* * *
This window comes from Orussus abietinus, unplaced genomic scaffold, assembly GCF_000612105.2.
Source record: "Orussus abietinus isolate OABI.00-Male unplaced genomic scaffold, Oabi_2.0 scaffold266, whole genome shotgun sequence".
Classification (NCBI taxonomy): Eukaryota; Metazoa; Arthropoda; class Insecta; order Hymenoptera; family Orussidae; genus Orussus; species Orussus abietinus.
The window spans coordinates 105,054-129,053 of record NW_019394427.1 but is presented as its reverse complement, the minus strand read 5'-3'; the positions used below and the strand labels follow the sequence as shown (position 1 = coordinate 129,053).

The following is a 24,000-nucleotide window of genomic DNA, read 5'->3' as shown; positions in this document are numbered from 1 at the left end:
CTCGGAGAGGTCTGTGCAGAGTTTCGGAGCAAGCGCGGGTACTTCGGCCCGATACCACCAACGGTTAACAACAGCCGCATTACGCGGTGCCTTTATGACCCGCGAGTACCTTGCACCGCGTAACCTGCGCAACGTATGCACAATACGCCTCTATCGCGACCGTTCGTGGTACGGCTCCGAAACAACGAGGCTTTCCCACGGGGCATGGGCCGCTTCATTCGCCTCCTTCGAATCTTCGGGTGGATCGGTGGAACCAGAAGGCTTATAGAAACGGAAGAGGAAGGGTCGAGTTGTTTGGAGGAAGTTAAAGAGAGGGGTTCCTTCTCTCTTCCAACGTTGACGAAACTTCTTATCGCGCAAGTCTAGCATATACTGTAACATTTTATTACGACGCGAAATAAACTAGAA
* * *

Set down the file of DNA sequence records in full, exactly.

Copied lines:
This window comes from Orussus abietinus, unplaced genomic scaffold, assembly GCF_000612105.2.
Source record: "Orussus abietinus isolate OABI.00-Male unplaced genomic scaffold, Oabi_2.0 scaffold266, whole genome shotgun sequence".
Classification (NCBI taxonomy): Eukaryota; Metazoa; Arthropoda; class Insecta; order Hymenoptera; family Orussidae; genus Orussus; species Orussus abietinus.
The window spans coordinates 105,054-129,053 of record NW_019394427.1 but is presented as its reverse complement, the minus strand read 5'-3'; the positions used below and the strand labels follow the sequence as shown (position 1 = coordinate 129,053).

The following is a 24,000-nucleotide window of genomic DNA, read 5'->3' as shown; positions in this document are numbered from 1 at the left end:
CTCGGAGAGGTCTGTGCAGAGTTTCGGAGCAAGCGCGGGTACTTCGGCCCGATACCACCAACGGTTAACAACAGCCGCATTACGCGGTGCCTTTATGACCCGCGAGTACCTTGCACCGCGTAACCTGCGCAACGTATGCACAATACGCCTCTATCGCGACCGTTCGTGGTACGGCTCCGAAACAACGAGGCTTTCCCACGGGGCATGGGCCGCTTCATTCGCCTCCTTCGAATCTTCGGGTGGATCGGTGGAACCAGAAGGCTTATAGAAACGGAAGAGGAAGGGTCGAGTTGTTTGGAGGAAGTTAAAGAGAGGGGTTCCTTCTCTCTTCCAACGTTGACGAAACTTCTTATCGCGCAAGTCTAGCATATACTGTAACATTTTATTACGACGCGAAATAAACTAGAA